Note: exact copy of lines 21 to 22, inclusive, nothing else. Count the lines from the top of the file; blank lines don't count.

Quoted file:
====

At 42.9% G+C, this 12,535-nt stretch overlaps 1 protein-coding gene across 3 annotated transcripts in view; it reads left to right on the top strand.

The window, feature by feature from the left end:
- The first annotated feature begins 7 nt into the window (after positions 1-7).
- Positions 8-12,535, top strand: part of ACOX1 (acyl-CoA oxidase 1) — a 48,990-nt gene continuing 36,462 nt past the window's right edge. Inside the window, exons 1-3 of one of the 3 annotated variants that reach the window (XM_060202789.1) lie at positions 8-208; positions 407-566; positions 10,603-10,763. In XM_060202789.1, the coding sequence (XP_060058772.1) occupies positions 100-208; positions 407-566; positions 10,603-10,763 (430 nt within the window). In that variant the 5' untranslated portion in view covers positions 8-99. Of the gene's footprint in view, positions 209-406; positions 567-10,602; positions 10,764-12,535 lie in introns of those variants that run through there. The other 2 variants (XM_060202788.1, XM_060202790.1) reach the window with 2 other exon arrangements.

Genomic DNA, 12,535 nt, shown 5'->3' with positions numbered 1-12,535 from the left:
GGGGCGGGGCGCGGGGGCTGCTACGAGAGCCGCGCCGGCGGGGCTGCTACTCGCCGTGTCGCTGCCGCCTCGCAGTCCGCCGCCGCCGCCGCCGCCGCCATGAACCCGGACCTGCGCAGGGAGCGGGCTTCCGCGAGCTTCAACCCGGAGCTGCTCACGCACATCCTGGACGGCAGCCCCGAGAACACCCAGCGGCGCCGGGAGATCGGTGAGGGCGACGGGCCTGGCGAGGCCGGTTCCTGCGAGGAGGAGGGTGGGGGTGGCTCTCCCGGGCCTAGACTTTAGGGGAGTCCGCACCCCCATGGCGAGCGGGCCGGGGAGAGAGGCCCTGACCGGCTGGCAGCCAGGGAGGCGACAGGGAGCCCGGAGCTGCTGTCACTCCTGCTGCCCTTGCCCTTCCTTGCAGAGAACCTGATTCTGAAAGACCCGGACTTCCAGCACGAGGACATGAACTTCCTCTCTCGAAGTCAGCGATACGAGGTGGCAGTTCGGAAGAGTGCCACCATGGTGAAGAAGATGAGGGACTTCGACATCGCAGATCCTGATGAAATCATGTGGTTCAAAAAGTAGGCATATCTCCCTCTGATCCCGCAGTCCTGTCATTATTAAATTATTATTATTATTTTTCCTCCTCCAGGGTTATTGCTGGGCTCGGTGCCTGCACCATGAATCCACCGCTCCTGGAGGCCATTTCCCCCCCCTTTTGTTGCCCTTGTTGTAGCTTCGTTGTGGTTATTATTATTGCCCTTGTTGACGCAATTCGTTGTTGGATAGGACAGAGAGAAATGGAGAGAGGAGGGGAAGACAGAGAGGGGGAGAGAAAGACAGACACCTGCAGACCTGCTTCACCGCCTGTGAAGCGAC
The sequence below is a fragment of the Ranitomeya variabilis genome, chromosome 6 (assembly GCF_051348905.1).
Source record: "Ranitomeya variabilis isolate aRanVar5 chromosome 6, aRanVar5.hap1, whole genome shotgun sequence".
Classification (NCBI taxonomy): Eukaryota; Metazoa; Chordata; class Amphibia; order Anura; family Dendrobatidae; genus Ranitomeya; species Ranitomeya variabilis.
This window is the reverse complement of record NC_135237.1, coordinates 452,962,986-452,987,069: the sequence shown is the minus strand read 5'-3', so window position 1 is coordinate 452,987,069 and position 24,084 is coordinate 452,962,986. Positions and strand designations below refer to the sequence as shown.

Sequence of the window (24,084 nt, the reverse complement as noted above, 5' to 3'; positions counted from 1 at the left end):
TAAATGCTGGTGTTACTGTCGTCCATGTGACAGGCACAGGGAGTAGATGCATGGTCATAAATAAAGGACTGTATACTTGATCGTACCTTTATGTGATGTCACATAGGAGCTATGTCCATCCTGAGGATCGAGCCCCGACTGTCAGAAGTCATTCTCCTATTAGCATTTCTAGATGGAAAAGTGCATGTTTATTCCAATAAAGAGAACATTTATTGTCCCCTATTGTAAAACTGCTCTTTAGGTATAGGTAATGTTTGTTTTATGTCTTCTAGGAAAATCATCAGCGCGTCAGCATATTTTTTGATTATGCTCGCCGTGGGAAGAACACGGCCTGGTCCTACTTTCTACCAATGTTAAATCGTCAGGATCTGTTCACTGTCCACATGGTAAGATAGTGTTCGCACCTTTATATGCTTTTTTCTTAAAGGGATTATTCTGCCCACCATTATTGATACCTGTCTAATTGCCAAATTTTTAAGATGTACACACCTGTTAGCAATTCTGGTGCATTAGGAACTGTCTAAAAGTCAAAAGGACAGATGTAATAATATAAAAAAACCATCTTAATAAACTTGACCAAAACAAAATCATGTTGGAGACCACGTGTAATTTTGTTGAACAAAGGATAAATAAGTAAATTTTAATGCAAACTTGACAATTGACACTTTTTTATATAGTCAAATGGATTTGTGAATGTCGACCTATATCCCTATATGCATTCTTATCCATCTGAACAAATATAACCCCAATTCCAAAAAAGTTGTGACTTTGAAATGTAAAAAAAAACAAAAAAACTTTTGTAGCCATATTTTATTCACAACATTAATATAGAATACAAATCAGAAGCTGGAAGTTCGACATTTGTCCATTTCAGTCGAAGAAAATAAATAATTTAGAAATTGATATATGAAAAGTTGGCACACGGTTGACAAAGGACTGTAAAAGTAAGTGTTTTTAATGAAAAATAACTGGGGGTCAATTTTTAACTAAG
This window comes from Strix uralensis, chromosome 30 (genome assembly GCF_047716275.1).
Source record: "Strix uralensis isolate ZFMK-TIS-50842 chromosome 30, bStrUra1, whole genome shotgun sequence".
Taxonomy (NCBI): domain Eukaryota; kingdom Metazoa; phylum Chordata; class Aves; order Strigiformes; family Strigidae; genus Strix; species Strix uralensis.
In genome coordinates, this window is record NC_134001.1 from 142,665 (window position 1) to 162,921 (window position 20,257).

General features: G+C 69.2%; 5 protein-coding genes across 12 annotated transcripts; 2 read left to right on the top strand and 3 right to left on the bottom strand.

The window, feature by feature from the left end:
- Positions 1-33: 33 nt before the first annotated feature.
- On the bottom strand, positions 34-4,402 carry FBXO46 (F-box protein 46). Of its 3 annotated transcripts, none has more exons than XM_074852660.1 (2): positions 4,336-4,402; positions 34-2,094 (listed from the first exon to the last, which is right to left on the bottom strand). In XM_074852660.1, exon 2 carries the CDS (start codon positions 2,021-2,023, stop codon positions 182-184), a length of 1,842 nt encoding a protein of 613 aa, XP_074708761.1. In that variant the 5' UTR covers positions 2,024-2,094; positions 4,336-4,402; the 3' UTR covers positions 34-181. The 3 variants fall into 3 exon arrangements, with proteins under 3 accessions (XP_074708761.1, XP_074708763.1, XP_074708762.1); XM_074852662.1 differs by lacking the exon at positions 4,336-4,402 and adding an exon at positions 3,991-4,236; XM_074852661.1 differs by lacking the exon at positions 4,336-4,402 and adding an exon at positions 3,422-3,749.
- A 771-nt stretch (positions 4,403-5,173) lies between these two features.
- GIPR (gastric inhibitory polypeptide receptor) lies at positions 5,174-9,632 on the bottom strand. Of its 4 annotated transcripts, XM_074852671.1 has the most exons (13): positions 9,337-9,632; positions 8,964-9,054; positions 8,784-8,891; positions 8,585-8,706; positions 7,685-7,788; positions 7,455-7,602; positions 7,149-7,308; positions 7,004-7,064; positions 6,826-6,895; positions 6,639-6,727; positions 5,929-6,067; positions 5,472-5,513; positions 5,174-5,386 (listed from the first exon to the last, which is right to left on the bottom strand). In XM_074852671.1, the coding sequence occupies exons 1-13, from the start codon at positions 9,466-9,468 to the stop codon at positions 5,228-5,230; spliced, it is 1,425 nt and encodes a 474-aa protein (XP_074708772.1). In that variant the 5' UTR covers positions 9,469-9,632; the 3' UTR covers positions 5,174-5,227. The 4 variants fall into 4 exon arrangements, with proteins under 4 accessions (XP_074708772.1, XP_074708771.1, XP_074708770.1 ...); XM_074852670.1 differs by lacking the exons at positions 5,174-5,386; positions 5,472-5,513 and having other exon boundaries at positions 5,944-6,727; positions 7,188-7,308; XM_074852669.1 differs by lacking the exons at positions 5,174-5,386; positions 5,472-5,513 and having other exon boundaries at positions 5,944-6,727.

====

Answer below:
- A 771-nt stretch (positions 4,403-5,173) lies between these two features.
- GIPR (gastric inhibitory polypeptide receptor) lies at positions 5,174-9,632 on the bottom strand. Of its 4 annotated transcripts, XM_074852671.1 has the most exons (13): positions 9,337-9,632; positions 8,964-9,054; positions 8,784-8,891; positions 8,585-8,706; positions 7,685-7,788; positions 7,455-7,602; positions 7,149-7,308; positions 7,004-7,064; positions 6,826-6,895; positions 6,639-6,727; positions 5,929-6,067; positions 5,472-5,513; positions 5,174-5,386 (listed from the first exon to the last, which is right to left on the bottom strand). In XM_074852671.1, the coding sequence occupies exons 1-13, from the start codon at positions 9,466-9,468 to the stop codon at positions 5,228-5,230; spliced, it is 1,425 nt and encodes a 474-aa protein (XP_074708772.1). In that variant the 5' UTR covers positions 9,469-9,632; the 3' UTR covers positions 5,174-5,227. The 4 variants fall into 4 exon arrangements, with proteins under 4 accessions (XP_074708772.1, XP_074708771.1, XP_074708770.1 ...); XM_074852670.1 differs by lacking the exons at positions 5,174-5,386; positions 5,472-5,513 and having other exon boundaries at positions 5,944-6,727; positions 7,188-7,308; XM_074852669.1 differs by lacking the exons at positions 5,174-5,386; positions 5,472-5,513 and having other exon boundaries at positions 5,944-6,727.